Zeng He’s Ships

Zheng He's first trip across the Indian Ocean was with a fleet of 60 massive galleons, or "junks." They were 10 times the size of Columbus's Santa Maria and were far more technologically advanced (public domain).

The Chinese description of Zheng He's greatest ships boggle the imagination: "The ships which sail the Southern Sea are like houses. When their sails are spread they are like great clouds in the sky." If the estimates of the size of these great ships are accurate, they would qualify as the greatest wooden ships ever built.

Because the Chinese destroyed all records of the great treasure ships, the descriptions are hard to verify. However, in 1962 archaeologists found the rudderpost of a treasure ship in the ruins of a shipyard in Nanjing. This timber was 10 metres long, from which we can estimate that it was meant for a ship with a hull of 150 metres.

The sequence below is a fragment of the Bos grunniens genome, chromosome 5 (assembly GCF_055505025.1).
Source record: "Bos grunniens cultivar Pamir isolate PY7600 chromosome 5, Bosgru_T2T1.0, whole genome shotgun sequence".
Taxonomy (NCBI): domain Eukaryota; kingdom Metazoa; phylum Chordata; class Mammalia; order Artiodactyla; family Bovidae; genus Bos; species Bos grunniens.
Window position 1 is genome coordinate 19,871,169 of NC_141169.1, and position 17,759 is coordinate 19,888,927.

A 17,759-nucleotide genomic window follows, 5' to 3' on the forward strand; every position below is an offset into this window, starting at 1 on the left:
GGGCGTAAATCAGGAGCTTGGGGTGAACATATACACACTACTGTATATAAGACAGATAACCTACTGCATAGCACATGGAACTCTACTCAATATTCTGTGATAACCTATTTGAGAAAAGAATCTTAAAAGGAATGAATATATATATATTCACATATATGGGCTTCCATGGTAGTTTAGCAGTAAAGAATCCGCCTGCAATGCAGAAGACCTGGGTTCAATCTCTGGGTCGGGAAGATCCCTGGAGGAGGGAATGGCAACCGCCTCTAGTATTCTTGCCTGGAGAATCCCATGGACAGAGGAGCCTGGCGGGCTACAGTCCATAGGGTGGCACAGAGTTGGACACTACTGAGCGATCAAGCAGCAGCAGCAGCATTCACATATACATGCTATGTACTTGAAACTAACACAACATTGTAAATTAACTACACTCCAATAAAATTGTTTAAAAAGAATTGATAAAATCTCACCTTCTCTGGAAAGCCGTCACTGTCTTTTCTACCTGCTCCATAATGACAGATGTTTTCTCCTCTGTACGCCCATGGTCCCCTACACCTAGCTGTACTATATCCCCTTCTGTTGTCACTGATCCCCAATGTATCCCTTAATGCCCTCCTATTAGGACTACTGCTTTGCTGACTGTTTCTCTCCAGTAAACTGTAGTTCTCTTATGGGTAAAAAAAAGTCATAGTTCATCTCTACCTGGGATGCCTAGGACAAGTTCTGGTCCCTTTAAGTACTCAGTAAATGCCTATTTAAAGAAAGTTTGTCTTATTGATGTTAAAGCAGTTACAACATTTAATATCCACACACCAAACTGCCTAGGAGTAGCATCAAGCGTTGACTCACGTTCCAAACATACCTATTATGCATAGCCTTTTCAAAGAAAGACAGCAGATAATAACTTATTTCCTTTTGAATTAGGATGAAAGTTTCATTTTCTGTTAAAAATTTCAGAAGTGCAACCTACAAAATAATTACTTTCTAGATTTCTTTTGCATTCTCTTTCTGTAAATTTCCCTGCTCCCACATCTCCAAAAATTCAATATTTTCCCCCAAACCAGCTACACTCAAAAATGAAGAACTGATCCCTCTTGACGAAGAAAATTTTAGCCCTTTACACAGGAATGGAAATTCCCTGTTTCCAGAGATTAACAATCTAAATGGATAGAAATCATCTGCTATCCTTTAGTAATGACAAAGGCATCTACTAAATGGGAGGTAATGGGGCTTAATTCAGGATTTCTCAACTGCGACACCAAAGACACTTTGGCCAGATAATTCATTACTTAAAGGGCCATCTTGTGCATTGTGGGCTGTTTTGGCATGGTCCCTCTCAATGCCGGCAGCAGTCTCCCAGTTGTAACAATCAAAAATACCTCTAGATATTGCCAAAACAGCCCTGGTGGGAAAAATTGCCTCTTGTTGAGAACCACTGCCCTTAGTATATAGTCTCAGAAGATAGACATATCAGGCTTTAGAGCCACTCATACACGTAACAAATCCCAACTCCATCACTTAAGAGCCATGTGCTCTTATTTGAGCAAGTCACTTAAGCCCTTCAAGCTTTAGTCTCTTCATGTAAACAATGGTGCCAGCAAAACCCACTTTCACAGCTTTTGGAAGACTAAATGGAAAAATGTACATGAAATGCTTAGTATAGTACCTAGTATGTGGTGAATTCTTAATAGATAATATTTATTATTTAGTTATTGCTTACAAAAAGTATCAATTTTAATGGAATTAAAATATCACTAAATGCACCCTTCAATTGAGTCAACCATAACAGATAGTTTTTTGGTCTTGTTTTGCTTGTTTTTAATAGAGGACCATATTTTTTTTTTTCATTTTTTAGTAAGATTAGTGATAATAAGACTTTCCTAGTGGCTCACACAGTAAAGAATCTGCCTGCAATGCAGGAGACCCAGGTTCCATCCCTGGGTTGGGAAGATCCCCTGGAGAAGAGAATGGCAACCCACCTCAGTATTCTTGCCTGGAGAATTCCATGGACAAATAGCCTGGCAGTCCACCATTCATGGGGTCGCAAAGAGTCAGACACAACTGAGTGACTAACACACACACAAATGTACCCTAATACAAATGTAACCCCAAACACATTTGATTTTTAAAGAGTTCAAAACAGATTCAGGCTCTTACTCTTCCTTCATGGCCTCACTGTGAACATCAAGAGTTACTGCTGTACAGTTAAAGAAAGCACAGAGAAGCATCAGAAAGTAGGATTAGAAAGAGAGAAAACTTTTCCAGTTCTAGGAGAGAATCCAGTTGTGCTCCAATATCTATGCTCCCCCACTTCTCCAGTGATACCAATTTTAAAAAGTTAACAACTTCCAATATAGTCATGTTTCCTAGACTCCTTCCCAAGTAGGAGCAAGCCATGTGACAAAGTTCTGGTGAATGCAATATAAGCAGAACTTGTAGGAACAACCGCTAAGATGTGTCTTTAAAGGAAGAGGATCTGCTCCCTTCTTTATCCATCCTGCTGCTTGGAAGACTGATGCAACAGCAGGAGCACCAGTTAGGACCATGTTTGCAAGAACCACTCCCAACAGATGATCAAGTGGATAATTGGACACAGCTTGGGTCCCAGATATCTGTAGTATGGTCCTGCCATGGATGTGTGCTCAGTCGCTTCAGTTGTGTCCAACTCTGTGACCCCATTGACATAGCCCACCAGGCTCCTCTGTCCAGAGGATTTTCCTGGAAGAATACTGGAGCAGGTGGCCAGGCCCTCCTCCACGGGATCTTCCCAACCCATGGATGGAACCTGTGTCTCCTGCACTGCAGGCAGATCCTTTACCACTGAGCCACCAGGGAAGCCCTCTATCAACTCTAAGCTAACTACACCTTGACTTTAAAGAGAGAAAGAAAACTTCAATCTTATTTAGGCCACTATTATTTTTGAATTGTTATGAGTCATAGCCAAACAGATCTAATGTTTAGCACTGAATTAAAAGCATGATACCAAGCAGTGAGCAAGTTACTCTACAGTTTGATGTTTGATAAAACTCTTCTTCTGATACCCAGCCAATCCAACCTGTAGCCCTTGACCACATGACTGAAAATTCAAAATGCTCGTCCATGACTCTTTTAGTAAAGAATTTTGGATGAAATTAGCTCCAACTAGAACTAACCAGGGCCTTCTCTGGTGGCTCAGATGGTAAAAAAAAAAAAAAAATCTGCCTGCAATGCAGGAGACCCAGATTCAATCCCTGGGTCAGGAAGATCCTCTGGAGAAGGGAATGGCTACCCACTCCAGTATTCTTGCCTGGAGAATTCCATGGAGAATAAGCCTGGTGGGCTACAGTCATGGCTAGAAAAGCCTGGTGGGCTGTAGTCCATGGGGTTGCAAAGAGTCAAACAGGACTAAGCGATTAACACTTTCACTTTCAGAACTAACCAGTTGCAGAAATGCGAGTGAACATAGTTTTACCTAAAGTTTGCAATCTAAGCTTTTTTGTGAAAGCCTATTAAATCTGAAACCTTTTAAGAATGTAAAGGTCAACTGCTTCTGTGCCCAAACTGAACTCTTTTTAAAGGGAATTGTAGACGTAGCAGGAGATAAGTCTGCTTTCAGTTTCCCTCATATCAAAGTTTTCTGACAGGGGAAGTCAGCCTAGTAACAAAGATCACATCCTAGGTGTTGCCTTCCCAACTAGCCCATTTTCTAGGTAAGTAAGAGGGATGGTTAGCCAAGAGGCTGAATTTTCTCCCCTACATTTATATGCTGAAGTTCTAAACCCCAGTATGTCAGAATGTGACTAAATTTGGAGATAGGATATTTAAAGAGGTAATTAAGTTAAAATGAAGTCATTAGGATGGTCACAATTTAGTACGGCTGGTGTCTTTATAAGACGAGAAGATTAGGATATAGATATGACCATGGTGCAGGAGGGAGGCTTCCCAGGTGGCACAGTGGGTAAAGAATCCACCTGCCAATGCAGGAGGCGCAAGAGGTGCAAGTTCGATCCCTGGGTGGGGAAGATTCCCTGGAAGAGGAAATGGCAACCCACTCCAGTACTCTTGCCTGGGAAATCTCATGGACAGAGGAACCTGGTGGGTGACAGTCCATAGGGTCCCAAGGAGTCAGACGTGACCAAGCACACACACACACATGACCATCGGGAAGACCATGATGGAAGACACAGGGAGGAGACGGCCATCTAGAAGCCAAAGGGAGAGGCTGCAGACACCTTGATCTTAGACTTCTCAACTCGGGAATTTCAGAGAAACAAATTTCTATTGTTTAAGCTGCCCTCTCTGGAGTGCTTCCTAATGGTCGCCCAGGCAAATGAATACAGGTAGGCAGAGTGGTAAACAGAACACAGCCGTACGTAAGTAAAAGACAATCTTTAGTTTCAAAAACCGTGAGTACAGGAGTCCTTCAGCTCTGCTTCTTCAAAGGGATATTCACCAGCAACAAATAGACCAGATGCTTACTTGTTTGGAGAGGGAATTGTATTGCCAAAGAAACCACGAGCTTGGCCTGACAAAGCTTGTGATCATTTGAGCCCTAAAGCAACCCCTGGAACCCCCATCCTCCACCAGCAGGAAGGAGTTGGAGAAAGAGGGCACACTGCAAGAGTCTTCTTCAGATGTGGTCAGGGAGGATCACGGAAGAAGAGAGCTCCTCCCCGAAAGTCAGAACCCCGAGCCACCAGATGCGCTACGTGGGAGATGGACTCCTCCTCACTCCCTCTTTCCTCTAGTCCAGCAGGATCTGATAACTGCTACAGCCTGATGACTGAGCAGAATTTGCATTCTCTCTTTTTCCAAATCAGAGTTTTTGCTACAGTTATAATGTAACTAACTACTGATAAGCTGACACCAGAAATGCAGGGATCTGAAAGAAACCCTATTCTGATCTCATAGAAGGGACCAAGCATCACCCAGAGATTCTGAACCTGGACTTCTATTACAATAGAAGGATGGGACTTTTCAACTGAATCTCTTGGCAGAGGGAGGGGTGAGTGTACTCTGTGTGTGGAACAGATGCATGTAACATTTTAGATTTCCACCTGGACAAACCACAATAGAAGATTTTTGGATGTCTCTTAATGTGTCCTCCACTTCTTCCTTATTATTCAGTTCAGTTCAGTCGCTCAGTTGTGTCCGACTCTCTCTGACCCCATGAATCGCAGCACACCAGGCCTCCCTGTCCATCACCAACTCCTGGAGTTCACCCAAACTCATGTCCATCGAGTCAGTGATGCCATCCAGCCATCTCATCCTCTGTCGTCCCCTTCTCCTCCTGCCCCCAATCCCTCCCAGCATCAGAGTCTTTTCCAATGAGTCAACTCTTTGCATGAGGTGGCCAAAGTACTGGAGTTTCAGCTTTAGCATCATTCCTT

In 1973, archaeologists found a smaller vessel at Quanzhou. This double-masted ship probably sank sometime in the 1270s. It had 13 compartments and an exotic cargo of spices and fragrant woods, much of it originating in East Africa. The Quanzhou wreck suggests that over a century before Zheng He's fabled voyages, the Chinese were already involved in ambitious trading exploits across the Indian Ocean.

If the estimates of the size of Zheng He's largest junks are accurate, they would easily dwarf the largest ships of the European "Age of Exploration." Chinese ships were also technologically advanced, with watertight compartments, efficient "lugsails" that enabled them to steer close to the wind, and balanced rudders that did not appear on European vessels for hundreds of years.

Learn more: Zheng He's Voyages of Discovery